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Reviewers: Tony Augarde [Editor], Steve Arloff, Nick Barnard, Pierre Giroux, Don Mather, Glyn Pursglove, George Stacy, Bert Thompson, Sam Webster, Jonathan Woolf

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Four Classic Albums

Avid AMSC 1058



1. I'm Late, I'm Late
2. Her
3. Pan
4. I Remember When
5. Night Rider
6. Once Upon a Time
7. A Summer Afternoon
Stan Getz - Tenor sax
Eddie Sauter - Composer, arranger
Alan Martin, Gerald Tarack, Norman Carr and others - Violins
Jacob Glick and others - Violas
Bruce Rogers and one other - Cellos
Unknown pianist
John Neves - Bass (?)
Roy Haynes - Drums (track 1)
The Soft Swing
8. All yhe Things You Are
9. Pocono Mac
10. Down Beat
11. To the Ends of the Earth
12. Bye Bye Blues
Stan Getz - Tenor sax
Mose Allison - Piano
Addison Farmer - Bass
Jerry Segal - Drums
West Coast Jazz
13. East of the Sun
1. Four
2. Suddenly It's Spring
3. A Night in Tunisia
4. Summertime
5. Shine
Stan Getz - Tenor sax
Conte Candoli - Trumpet
Lou Levy - Piano
Leroy Vinnegar - Bass
Shelly Manne - Drums
Cool Velvet
6. The Thrill is Gone
7. It Never Entered My Mind
8. Early Autumn
9. When I Go, I Go All the Way
10. A New Town is a Blue Town
11. `Round Midnight
12. Born To Be Blue
13. Whisper Not
14. Good-Bye
15. Nature Boy
Stan Getz - Tenor sax
Russell Garcia - Arranger, conductor
Blanche Birdsong - Harp
Dave Hildinger - Vibes
Jan Johansson - Piano
Fred Dutton- Bass
Sperie Karas - Drums


All the reissues from the Avid label are interesting because they offer a good portion of jazz for a bargain price. But this double album is particularly interesting because it contains two contrasting albums which Stan Getz recorded with a string orchestra. The first of the two - Focus - is one of Stan's masterpieces, largely thanks to the compositions and arrangements by Eddie Sauter.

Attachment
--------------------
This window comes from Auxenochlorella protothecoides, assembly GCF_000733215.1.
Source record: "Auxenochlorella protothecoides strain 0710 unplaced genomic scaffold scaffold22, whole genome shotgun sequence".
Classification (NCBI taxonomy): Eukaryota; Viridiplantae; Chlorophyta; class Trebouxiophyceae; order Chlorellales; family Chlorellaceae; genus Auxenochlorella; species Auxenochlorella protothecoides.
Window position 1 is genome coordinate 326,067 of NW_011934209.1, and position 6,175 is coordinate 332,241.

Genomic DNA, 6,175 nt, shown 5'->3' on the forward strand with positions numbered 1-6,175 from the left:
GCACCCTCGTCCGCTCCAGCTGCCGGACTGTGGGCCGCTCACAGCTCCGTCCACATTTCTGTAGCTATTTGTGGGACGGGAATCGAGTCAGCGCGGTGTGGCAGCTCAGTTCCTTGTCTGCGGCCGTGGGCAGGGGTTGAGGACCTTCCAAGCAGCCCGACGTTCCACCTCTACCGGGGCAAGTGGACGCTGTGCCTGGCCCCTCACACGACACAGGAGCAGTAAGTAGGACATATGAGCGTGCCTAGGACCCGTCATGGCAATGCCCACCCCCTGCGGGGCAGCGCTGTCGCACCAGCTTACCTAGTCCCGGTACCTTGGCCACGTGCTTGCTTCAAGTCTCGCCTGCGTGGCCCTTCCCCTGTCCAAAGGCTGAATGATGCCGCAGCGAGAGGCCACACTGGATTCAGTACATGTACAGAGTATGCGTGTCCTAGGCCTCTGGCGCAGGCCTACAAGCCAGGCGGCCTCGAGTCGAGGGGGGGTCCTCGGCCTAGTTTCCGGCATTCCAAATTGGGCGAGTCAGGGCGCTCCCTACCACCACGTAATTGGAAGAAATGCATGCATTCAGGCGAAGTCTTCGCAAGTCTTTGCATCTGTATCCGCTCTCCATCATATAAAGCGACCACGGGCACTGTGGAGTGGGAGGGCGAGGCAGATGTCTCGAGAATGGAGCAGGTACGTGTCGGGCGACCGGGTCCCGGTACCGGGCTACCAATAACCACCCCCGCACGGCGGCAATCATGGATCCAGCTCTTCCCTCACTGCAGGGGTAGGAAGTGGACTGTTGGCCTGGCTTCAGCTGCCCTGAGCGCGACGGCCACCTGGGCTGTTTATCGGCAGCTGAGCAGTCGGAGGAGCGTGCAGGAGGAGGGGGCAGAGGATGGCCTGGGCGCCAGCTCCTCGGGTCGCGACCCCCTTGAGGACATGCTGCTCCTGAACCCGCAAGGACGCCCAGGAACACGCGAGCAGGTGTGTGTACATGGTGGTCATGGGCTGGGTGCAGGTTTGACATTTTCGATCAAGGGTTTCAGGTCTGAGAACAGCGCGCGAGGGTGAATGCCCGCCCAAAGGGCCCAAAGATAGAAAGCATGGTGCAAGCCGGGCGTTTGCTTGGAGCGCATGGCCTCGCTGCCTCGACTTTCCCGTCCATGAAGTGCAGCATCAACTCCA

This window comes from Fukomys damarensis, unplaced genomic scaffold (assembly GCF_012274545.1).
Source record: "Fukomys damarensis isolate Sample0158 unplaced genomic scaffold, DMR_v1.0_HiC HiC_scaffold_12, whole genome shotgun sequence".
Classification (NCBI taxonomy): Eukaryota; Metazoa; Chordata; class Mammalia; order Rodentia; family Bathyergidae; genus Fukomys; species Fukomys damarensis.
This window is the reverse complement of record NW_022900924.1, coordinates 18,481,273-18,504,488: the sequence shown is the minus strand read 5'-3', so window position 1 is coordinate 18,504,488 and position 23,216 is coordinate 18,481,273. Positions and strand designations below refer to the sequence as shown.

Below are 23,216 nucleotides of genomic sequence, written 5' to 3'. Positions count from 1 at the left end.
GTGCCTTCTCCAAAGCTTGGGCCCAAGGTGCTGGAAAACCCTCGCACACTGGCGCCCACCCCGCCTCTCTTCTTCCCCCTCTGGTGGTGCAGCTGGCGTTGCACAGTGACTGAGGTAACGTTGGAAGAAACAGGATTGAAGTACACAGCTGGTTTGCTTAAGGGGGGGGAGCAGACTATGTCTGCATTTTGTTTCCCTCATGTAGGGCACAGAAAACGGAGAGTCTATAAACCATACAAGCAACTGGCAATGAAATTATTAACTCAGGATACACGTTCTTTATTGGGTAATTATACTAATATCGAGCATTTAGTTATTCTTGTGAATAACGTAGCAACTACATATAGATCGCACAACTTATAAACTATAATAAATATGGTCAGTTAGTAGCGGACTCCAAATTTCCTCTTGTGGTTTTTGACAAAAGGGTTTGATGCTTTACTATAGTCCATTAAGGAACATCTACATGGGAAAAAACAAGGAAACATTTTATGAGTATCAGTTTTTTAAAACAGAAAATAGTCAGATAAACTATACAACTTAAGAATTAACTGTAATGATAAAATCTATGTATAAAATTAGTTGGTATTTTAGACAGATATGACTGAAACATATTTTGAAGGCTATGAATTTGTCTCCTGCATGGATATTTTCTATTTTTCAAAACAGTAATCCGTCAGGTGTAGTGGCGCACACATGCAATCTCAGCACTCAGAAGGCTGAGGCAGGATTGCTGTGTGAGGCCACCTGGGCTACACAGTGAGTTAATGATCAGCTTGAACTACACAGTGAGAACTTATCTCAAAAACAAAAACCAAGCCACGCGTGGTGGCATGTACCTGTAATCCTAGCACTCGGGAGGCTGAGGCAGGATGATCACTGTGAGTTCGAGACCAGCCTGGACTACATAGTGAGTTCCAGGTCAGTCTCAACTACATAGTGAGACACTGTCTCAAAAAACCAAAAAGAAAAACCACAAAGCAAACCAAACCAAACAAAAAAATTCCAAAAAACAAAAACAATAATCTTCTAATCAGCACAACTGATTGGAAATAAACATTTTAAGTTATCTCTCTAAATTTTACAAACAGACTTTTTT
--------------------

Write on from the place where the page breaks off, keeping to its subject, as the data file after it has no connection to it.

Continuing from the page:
Sauter had written arrangements for Red Norvo, Artie Shaw and Benny Goodman before becoming briefly popular for the recordings he made in collaboration with Bill Finegan in 1952. But Focus (1961) was perhaps his most stunning achievement, accompanying Stan Getz's tenor sax with a string ensemble. Sauter's originality can be measured by comparing this LP with the album Cool Velvet which also backed Getz with strings. The latter used fairly conventional arrangements by Russell Garcia. Many jazz artists had recorded with strings - notably Charlie Parker and Billie Holiday - but Eddie Sauter raised the bar by creating arrangements which were not only a perfect cushion for Stan Getz but often remarkably thrilling.

For instance, I'm Late, I'm Late has dynamic strings accentuated by Roy Haynes' electrifying drums. Stan's saxophone soars above the strings, which convey an unstoppable sense of hurry. By contrast, Her uses strings and piano to conjure up a mood of poignant love. But the outstanding track is probably Night Rider, a hectic journey hastened by the pizzicato strings and Stan's implacable tenor. The string writing here is reminiscent of Dag Wiren's Serenade for Strings.

Compare the cogent string writing on this LP with that on Cool Velvet (recorded in Germany with European musicians), where the arrangements are more romantic. The benefit is that it leaves more space for Stan Getz's warm tone to come through lyrically in a series of predominantly slow numbers. The drawback is that the performances come across as less jazzy. Even Round Midnight seems like mood music, without the bite of jazz. Whisper Not is the only track with a total jazz feeling.

These two orchestral LPs bookend two other albums in which Stan leads small groups. The Soft Swing from 1957 puts Getz in a quartet which includes the pianist Mose Allison, better-known as a singer who accompanies himself at the piano. Here he does a good job as accompanist as well as soloist. The mood is generally low-key, with Stan leaving lots of space between phrases in his improvisations. Stan's own Down Beat injects some hotter swing into the proceedings.

West Coast Jazz from 1955 puts Getz with trumpeter Conte Candoli, whose solo inserts some of Dizzy Gillespie's own phrases into A Night in Tunisia. Summertime is so often played as to be hackneyed but Getz's tender tenor makes it fresh. And he produces a fierily sparkling introduction to Shine.

This compilation usefully shows Stan Getz in a variety of settings, but the whole album is worth buying for Focus alone.

Tony Augarde

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